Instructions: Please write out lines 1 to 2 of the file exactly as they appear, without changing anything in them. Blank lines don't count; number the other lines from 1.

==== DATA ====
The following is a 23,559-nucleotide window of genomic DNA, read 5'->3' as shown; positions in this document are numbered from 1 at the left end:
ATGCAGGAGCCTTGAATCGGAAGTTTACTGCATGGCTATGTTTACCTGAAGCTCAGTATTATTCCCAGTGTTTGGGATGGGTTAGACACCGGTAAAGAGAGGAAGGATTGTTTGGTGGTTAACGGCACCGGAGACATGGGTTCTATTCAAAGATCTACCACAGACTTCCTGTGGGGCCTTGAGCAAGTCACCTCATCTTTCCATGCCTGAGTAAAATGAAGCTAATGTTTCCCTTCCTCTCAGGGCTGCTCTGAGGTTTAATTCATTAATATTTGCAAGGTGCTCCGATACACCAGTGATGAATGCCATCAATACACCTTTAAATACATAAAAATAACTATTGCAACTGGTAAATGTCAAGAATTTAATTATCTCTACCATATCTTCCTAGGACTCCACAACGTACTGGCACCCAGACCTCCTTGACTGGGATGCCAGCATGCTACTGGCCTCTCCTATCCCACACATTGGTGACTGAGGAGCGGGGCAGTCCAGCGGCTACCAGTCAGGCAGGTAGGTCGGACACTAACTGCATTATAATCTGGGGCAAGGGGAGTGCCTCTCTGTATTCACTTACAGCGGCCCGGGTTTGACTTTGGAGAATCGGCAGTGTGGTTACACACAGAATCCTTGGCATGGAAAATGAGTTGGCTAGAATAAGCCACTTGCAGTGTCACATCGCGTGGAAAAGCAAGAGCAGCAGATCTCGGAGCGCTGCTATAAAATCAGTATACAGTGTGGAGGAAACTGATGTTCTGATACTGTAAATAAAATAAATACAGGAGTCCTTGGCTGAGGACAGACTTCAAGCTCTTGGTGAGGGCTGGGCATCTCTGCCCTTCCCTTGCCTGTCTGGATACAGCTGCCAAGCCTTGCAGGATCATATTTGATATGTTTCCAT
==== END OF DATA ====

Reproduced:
The following is a 23,559-nucleotide window of genomic DNA, read 5'->3' as shown; positions in this document are numbered from 1 at the left end:
ATGCAGGAGCCTTGAATCGGAAGTTTACTGCATGGCTATGTTTACCTGAAGCTCAGTATTATTCCCAGTGTTTGGGATGGGTTAGACACCGGTAAAGAGAGGAAGGATTGTTTGGTGGTTAACGGCACCGGAGACATGGGTTCTATTCAAAGATCTACCACAGACTTCCTGTGGGGCCTTGAGCAAGTCACCTCATCTTTCCATGCCTGAGTAAAATGAAGCTAATGTTTCCCTTCCTCTCAGGGCTGCTCTGAGGTTTAATTCATTAATATTTGCAAGGTGCTCCGATACACCAGTGATGAATGCCATCAATACACCTTTAAATACATAAAAATAACTATTGCAACTGGTAAATGTCAAGAATTTAATTATCTCTACCATATCTTCCTAGGACTCCACAACGTACTGGCACCCAGACCTCCTTGACTGGGATGCCAGCATGCTACTGGCCTCTCCTATCCCACACATTGGTGACTGAGGAGCGGGGCAGTCCAGCGGCTACCAGTCAGGCAGGTAGGTCGGACACTAACTGCATTATAATCTGGGGCAAGGGGAGTGCCTCTCTGTATTCACTTACAGCGGCCCGGGTTTGACTTTGGAGAATCGGCAGTGTGGTTACACACAGAATCCTTGGCATGGAAAATGAGTTGGCTAGAATAAGCCACTTGCAGTGTCACATCGCGTGGAAAAGCAAGAGCAGCAGATCTCGGAGCGCTGCTATAAAATCAGTATACAGTGTGGAGGAAACTGATGTTCTGATACTGTAAATAAAATAAATACAGGAGTCCTTGGCTGAGGACAGACTTCAAGCTCTTGGTGAGGGCTGGGCATCTCTGCCCTTCCCTTGCCTGTCTGGATACAGCTGCCAAGCCTTGCAGGATCATATTTGATATGTTTCCAT